a. Engaging all Faculty wet laboratories by 2025 with tools focusing on reducing consumption and waste, sharing resources more effectively and developing more sustainable protocols: LEAF (Laboratory Efficiency Assessment Framework) and 6R (Review, Reduce, Reuse Refill, Replace, Recycle).

  • Several high-profile publications have highlighted the environmental footprint of research practices and a landmark UK Concordat for Environmental Sustainability of Research and Innovation has been launched, with Wellcome and CRUK starting to request certifications such as LEAF as part of their grant proposal application (see blog).
  • 81% of our PIs have a LEAF champion and 45% of PIs have a LEAF award (16% Bronze, 17% Silver, 4% Gold). This steady increase results from our monthly training workshops (190 people trained), the efforts of our growing community of 131 LEAF champions, and the impact-research generated by our ES project students. After two successful pilots, we will expand our training programme in September to all lab members and master students.
  • I also want to commend the PIs who have switched their ULTs from -80 ℃ to -70 ℃. ULTs are the second biggest energy consumers in our labs after the fume cupboards. The chill up movement is currently led by the CRUK Manchester Institute who have switched 55 out of 61 ULTs at -70 ℃ (see ULT blog).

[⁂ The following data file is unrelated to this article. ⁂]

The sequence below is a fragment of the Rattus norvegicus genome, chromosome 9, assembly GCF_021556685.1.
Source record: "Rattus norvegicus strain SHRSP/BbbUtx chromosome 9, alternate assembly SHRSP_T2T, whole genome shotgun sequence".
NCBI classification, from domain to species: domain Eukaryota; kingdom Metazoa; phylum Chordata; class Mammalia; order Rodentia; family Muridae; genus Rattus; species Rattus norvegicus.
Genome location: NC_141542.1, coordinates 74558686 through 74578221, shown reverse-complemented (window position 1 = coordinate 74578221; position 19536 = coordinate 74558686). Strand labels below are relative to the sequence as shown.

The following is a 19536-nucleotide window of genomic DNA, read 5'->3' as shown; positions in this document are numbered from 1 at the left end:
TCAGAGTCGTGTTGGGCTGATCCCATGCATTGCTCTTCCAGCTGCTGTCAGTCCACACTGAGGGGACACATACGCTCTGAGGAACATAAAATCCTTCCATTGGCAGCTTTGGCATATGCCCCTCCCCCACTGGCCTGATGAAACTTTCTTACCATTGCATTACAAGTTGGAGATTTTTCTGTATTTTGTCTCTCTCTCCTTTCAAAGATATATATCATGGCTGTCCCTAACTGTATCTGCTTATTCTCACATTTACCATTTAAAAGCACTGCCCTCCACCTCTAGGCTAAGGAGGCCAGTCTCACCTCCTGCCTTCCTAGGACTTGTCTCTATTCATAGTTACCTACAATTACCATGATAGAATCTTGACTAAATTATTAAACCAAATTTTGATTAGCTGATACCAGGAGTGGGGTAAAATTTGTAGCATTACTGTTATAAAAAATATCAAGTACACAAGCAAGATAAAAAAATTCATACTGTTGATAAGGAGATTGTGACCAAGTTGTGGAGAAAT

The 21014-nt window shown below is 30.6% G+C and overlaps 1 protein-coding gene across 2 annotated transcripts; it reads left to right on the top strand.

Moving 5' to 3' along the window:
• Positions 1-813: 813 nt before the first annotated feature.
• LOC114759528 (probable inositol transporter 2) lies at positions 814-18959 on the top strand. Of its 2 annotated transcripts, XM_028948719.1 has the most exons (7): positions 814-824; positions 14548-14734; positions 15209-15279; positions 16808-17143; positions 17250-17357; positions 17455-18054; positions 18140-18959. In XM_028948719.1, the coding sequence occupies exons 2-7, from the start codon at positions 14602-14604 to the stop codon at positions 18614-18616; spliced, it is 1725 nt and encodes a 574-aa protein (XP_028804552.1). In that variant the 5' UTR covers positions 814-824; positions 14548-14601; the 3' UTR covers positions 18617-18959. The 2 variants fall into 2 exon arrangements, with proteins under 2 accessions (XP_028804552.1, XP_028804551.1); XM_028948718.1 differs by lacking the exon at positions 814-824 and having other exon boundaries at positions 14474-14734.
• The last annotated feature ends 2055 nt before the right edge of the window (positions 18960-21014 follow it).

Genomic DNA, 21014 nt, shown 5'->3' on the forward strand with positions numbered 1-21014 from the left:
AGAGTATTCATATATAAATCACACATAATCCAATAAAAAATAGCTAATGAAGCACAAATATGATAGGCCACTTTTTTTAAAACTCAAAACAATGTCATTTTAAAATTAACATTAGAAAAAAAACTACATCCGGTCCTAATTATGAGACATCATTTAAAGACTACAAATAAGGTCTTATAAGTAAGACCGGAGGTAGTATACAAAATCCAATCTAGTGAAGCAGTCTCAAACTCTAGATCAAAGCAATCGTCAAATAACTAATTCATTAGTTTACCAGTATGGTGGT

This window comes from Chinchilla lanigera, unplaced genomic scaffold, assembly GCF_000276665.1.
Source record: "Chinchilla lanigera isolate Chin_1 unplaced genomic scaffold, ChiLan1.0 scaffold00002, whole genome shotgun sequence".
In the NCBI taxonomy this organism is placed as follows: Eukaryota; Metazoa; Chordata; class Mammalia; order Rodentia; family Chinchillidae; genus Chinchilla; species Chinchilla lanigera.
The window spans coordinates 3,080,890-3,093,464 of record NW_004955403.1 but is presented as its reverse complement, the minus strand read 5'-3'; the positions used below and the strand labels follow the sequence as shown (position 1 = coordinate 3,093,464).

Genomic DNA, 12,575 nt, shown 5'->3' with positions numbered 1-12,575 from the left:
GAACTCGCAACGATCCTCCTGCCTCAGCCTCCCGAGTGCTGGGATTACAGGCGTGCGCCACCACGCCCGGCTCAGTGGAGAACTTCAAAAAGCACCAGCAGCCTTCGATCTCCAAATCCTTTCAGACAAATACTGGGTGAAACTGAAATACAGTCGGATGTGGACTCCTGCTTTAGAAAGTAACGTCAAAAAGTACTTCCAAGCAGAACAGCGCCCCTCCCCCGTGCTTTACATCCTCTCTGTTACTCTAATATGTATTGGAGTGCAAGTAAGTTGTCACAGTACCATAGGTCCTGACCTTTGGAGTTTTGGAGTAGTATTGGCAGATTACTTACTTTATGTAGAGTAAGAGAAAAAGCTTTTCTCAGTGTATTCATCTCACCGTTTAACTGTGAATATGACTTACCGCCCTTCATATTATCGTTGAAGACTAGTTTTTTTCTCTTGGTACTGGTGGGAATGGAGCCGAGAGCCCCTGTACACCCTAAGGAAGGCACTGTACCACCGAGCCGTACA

• Martin Farley, co-creator of LEAF and now associate director for environment and sustainability at UKRI, was again our keynote speaker at our second FBMH ES showcase and he was very impressed by our progress over the last two years.

b. Engaging staff and students with sustainable actions on campus to reach our University targets:

Limit annual air travel emissions to 50% of our 2018/19 level.

  • I am awaiting data, but I have been told that our emissions are creeping up. We must tackle this challenging topic and agree on innovative ways to collaborate, disseminate and network with less impact. I am looking for volunteers to start a cross Faculty working group.
  • Several policies are supporting this target: The travel decision tree, the top fund policy, our video conferences facilities, and two staff courses promote ways to publicise your work beyond conferences: Using Social Media for Impact workshop, and How to Communicate your Research.
  • UoM is also keen to promote sustainable commute To support this initiative, green champions in SHS organised an active travel breakfast in May, gathering ideas to improve active travel.

 Recycle 45% of waste produced through our operations by 2025.

c. Disseminating UoM research on climate change, climate solution and resilience.

  • Sustainable Future at UoM aims to disseminate ES research (see past seminars and news) and promote cross discipline thinking and collaborations to increase our opportunities and deliver solutions (training and funding opportunities). Contact them if you have ideas/queries.